The U.S. Economy lost 140,000 jobs in December – The Department of Labor Statistics reported that 140,000 non-farm jobs were lost in December. This marked the first month of net job losses since April. As COVID-19 cases continue to spike, most states and local governments have entered more restrictive shutdowns. This has caused another round of layoffs.
The unemployment rate in December was 6.7%.Stock markets surged to new record highs again this week – Stocks had another active week as investors expect another round of stimulus, beyond the one that was just passed two weeks ago. Investors also believe that with the senate so evenly split, and the economy fragile, an increase in the corporate tax rate is unlikely. Even a disappointing December jobs report led to a rally, as it puts more pressure on congress to enact another round of stimulus and leave tax rates alone.
The Dow Jones Industrial Average closed the week at 31,097.97, up 1.6% from 30,606.48 last week. The S&P 500 closed the week at 3,824.68, up 1.8% from 3,756.07 last week. The NASDAQ closed the week at 13,201.98, up 2.4% from 12,888.28 last week.U.S. Treasury bond yields – The 10-year treasury bond closed the week yielding 1.13%, up from 0.93% last week. The 30-year treasury bond yield ended the week at 1.87%, up from 1.65% last week. We watch bond yields because mortgage rates often follow treasury bond yields.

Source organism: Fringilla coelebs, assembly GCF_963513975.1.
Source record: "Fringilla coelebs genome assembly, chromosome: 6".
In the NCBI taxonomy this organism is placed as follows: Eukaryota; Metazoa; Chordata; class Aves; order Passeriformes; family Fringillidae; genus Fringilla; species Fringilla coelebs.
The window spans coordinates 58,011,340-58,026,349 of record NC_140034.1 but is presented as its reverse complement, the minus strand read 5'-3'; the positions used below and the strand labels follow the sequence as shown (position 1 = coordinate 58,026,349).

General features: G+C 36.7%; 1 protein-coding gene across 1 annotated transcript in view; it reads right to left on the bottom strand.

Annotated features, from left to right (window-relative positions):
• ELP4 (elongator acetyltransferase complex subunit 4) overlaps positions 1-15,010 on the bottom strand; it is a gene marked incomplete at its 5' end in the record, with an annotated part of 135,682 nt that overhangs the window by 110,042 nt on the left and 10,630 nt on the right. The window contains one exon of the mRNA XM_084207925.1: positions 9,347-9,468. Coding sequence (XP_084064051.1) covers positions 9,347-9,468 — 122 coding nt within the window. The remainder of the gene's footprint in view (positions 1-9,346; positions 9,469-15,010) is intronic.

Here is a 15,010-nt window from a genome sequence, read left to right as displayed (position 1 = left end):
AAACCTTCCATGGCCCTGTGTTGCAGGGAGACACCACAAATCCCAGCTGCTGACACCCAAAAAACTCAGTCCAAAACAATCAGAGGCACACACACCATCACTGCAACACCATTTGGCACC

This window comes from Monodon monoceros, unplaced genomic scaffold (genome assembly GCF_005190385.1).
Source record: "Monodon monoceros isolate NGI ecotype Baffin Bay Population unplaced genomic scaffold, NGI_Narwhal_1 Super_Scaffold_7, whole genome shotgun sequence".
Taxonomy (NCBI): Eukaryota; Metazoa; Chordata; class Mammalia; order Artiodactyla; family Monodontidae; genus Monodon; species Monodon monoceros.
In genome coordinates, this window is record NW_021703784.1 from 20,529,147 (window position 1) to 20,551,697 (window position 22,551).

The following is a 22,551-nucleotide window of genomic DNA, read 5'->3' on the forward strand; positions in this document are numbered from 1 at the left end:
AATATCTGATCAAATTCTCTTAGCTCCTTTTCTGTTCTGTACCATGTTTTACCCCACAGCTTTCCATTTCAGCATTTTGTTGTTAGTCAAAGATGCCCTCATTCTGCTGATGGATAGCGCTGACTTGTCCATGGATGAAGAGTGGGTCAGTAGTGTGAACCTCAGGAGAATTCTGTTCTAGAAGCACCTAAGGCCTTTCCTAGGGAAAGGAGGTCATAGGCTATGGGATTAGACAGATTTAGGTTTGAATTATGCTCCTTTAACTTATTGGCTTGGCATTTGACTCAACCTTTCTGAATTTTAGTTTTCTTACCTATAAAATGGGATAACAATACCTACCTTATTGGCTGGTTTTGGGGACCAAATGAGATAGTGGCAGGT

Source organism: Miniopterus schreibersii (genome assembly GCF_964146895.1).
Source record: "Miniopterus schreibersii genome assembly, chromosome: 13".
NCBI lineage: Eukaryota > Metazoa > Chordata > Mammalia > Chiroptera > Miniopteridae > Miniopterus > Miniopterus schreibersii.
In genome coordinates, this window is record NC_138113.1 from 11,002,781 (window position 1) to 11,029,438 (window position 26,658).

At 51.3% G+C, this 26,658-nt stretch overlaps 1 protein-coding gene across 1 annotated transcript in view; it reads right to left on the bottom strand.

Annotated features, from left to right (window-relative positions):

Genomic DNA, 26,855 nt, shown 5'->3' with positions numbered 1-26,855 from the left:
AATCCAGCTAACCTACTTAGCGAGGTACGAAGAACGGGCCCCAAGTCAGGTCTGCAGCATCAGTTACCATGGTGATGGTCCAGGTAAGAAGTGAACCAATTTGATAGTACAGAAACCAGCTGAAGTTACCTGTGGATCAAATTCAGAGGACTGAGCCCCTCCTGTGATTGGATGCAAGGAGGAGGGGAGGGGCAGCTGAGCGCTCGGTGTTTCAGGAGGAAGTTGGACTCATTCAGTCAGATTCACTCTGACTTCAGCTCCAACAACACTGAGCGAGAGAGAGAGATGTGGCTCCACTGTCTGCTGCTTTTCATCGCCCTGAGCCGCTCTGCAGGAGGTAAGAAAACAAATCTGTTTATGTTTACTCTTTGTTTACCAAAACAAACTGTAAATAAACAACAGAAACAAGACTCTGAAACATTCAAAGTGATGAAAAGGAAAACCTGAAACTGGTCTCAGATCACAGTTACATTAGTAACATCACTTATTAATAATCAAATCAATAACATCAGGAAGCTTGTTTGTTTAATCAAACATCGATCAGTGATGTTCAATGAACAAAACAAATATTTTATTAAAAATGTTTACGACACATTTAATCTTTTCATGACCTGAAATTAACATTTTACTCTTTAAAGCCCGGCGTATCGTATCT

Mortgage rates – The January 7, 2021 Freddie Mac Primary Mortgage Survey reported mortgage rates for the most popular loan products as follows: The 30-year fixed mortgage rate was 2.65%, almost unchanged from 2.67% last week. The 15-year fixed was 2.16%, unchanged from 2.17% last week. The 5-year ARM was 2.75%, up slightly from 2.71% last week. Unfortunately, rates increased late in the week. Next week’s mortgage rates will be higher.